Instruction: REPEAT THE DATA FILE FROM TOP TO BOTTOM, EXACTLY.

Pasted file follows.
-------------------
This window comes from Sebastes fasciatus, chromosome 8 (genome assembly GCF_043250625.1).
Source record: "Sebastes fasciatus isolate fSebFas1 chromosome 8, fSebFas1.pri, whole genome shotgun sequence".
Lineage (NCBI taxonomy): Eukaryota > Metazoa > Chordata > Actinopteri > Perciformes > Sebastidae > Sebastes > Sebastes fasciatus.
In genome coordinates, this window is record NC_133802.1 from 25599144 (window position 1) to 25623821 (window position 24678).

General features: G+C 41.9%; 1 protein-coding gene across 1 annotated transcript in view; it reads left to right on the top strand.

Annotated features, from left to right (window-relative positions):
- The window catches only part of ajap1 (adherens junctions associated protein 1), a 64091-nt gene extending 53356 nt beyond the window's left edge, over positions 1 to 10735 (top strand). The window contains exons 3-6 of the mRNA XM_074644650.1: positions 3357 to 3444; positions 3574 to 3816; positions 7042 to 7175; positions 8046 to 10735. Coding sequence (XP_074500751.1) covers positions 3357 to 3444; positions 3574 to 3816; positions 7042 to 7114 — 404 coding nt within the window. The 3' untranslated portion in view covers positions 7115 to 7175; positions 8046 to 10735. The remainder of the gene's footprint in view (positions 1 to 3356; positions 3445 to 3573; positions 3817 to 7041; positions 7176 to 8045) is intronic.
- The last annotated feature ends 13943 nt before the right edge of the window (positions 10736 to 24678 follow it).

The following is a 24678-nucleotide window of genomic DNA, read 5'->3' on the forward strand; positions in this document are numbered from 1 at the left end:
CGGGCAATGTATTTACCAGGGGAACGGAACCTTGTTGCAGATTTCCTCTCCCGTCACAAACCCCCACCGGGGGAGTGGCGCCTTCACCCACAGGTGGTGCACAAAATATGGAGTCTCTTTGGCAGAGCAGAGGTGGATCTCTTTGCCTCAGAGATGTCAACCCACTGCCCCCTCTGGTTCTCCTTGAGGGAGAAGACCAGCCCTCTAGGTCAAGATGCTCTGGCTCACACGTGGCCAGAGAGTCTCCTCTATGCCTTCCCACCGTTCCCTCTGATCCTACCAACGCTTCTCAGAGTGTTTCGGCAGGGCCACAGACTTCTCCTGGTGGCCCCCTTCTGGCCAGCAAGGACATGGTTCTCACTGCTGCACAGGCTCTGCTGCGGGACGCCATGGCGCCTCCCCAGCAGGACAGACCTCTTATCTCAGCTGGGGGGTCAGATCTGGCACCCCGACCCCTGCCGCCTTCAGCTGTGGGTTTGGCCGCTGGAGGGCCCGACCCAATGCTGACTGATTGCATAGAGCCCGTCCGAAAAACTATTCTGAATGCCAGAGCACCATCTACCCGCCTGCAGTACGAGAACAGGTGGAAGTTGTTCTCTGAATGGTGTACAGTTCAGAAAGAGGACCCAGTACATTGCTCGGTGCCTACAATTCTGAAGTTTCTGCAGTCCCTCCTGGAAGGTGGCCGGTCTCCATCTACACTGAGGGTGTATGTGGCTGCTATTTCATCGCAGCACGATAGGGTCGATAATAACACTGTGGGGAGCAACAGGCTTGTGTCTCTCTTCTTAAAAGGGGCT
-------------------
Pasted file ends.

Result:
This window comes from Sebastes fasciatus, chromosome 8 (genome assembly GCF_043250625.1).
Source record: "Sebastes fasciatus isolate fSebFas1 chromosome 8, fSebFas1.pri, whole genome shotgun sequence".
Lineage (NCBI taxonomy): Eukaryota > Metazoa > Chordata > Actinopteri > Perciformes > Sebastidae > Sebastes > Sebastes fasciatus.
In genome coordinates, this window is record NC_133802.1 from 25599144 (window position 1) to 25623821 (window position 24678).

General features: G+C 41.9%; 1 protein-coding gene across 1 annotated transcript in view; it reads left to right on the top strand.

Annotated features, from left to right (window-relative positions):
- The window catches only part of ajap1 (adherens junctions associated protein 1), a 64091-nt gene extending 53356 nt beyond the window's left edge, over positions 1 to 10735 (top strand). The window contains exons 3-6 of the mRNA XM_074644650.1: positions 3357 to 3444; positions 3574 to 3816; positions 7042 to 7175; positions 8046 to 10735. Coding sequence (XP_074500751.1) covers positions 3357 to 3444; positions 3574 to 3816; positions 7042 to 7114 — 404 coding nt within the window. The 3' untranslated portion in view covers positions 7115 to 7175; positions 8046 to 10735. The remainder of the gene's footprint in view (positions 1 to 3356; positions 3445 to 3573; positions 3817 to 7041; positions 7176 to 8045) is intronic.
- The last annotated feature ends 13943 nt before the right edge of the window (positions 10736 to 24678 follow it).

The following is a 24678-nucleotide window of genomic DNA, read 5'->3' on the forward strand; positions in this document are numbered from 1 at the left end:
CGGGCAATGTATTTACCAGGGGAACGGAACCTTGTTGCAGATTTCCTCTCCCGTCACAAACCCCCACCGGGGGAGTGGCGCCTTCACCCACAGGTGGTGCACAAAATATGGAGTCTCTTTGGCAGAGCAGAGGTGGATCTCTTTGCCTCAGAGATGTCAACCCACTGCCCCCTCTGGTTCTCCTTGAGGGAGAAGACCAGCCCTCTAGGTCAAGATGCTCTGGCTCACACGTGGCCAGAGAGTCTCCTCTATGCCTTCCCACCGTTCCCTCTGATCCTACCAACGCTTCTCAGAGTGTTTCGGCAGGGCCACAGACTTCTCCTGGTGGCCCCCTTCTGGCCAGCAAGGACATGGTTCTCACTGCTGCACAGGCTCTGCTGCGGGACGCCATGGCGCCTCCCCAGCAGGACAGACCTCTTATCTCAGCTGGGGGGTCAGATCTGGCACCCCGACCCCTGCCGCCTTCAGCTGTGGGTTTGGCCGCTGGAGGGCCCGACCCAATGCTGACTGATTGCATAGAGCCCGTCCGAAAAACTATTCTGAATGCCAGAGCACCATCTACCCGCCTGCAGTACGAGAACAGGTGGAAGTTGTTCTCTGAATGGTGTACAGTTCAGAAAGAGGACCCAGTACATTGCTCGGTGCCTACAATTCTGAAGTTTCTGCAGTCCCTCCTGGAAGGTGGCCGGTCTCCATCTACACTGAGGGTGTATGTGGCTGCTATTTCATCGCAGCACGATAGGGTCGATAATAACACTGTGGGGAGCAACAGGCTTGTGTCTCTCTTCTTAAAAGGGGCT